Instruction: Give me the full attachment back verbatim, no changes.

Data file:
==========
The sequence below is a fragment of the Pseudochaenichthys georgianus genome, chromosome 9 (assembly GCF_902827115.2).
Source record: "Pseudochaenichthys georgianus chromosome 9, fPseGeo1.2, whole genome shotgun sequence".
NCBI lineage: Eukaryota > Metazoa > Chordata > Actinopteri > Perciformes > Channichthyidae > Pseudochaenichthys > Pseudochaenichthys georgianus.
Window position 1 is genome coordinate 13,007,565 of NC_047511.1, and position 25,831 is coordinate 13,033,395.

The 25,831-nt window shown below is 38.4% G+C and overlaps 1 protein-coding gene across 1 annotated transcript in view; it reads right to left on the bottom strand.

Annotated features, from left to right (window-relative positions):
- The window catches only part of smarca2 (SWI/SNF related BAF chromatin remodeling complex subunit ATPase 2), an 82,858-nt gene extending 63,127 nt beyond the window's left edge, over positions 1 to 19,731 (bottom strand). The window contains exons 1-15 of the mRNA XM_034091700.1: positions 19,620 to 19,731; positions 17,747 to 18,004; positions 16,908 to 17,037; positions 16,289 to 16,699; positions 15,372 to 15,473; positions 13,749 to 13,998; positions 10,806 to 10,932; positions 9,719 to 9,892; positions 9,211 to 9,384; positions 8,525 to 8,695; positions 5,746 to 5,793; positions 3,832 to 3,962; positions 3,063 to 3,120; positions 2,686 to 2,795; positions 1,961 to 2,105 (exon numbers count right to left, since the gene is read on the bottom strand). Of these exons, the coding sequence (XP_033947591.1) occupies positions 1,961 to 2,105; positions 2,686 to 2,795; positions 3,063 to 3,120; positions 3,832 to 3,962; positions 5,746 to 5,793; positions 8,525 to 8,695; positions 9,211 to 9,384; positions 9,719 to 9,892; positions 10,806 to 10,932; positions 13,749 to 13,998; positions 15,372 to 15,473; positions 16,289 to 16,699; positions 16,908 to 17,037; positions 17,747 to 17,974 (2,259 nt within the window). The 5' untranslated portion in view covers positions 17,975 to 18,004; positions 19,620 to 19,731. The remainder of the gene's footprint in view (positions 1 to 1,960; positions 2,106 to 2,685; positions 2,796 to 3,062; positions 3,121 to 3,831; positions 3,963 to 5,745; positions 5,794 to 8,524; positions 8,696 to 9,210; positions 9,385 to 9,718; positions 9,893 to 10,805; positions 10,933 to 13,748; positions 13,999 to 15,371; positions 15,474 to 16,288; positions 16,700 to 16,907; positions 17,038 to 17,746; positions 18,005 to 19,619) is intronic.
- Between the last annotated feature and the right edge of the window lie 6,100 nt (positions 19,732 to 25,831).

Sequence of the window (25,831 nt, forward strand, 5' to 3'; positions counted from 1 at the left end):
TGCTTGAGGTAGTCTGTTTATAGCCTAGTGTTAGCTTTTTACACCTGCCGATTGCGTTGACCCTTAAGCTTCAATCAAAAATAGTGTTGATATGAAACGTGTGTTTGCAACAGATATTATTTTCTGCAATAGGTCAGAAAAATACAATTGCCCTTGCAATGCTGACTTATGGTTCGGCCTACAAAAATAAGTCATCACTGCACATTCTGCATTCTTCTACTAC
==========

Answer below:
The sequence below is a fragment of the Pseudochaenichthys georgianus genome, chromosome 9 (assembly GCF_902827115.2).
Source record: "Pseudochaenichthys georgianus chromosome 9, fPseGeo1.2, whole genome shotgun sequence".
NCBI lineage: Eukaryota > Metazoa > Chordata > Actinopteri > Perciformes > Channichthyidae > Pseudochaenichthys > Pseudochaenichthys georgianus.
Window position 1 is genome coordinate 13,007,565 of NC_047511.1, and position 25,831 is coordinate 13,033,395.

The 25,831-nt window shown below is 38.4% G+C and overlaps 1 protein-coding gene across 1 annotated transcript in view; it reads right to left on the bottom strand.

Annotated features, from left to right (window-relative positions):
- The window catches only part of smarca2 (SWI/SNF related BAF chromatin remodeling complex subunit ATPase 2), an 82,858-nt gene extending 63,127 nt beyond the window's left edge, over positions 1 to 19,731 (bottom strand). The window contains exons 1-15 of the mRNA XM_034091700.1: positions 19,620 to 19,731; positions 17,747 to 18,004; positions 16,908 to 17,037; positions 16,289 to 16,699; positions 15,372 to 15,473; positions 13,749 to 13,998; positions 10,806 to 10,932; positions 9,719 to 9,892; positions 9,211 to 9,384; positions 8,525 to 8,695; positions 5,746 to 5,793; positions 3,832 to 3,962; positions 3,063 to 3,120; positions 2,686 to 2,795; positions 1,961 to 2,105 (exon numbers count right to left, since the gene is read on the bottom strand). Of these exons, the coding sequence (XP_033947591.1) occupies positions 1,961 to 2,105; positions 2,686 to 2,795; positions 3,063 to 3,120; positions 3,832 to 3,962; positions 5,746 to 5,793; positions 8,525 to 8,695; positions 9,211 to 9,384; positions 9,719 to 9,892; positions 10,806 to 10,932; positions 13,749 to 13,998; positions 15,372 to 15,473; positions 16,289 to 16,699; positions 16,908 to 17,037; positions 17,747 to 17,974 (2,259 nt within the window). The 5' untranslated portion in view covers positions 17,975 to 18,004; positions 19,620 to 19,731. The remainder of the gene's footprint in view (positions 1 to 1,960; positions 2,106 to 2,685; positions 2,796 to 3,062; positions 3,121 to 3,831; positions 3,963 to 5,745; positions 5,794 to 8,524; positions 8,696 to 9,210; positions 9,385 to 9,718; positions 9,893 to 10,805; positions 10,933 to 13,748; positions 13,999 to 15,371; positions 15,474 to 16,288; positions 16,700 to 16,907; positions 17,038 to 17,746; positions 18,005 to 19,619) is intronic.
- Between the last annotated feature and the right edge of the window lie 6,100 nt (positions 19,732 to 25,831).

Sequence of the window (25,831 nt, forward strand, 5' to 3'; positions counted from 1 at the left end):
TGCTTGAGGTAGTCTGTTTATAGCCTAGTGTTAGCTTTTTACACCTGCCGATTGCGTTGACCCTTAAGCTTCAATCAAAAATAGTGTTGATATGAAACGTGTGTTTGCAACAGATATTATTTTCTGCAATAGGTCAGAAAAATACAATTGCCCTTGCAATGCTGACTTATGGTTCGGCCTACAAAAATAAGTCATCACTGCACATTCTGCATTCTTCTACTAC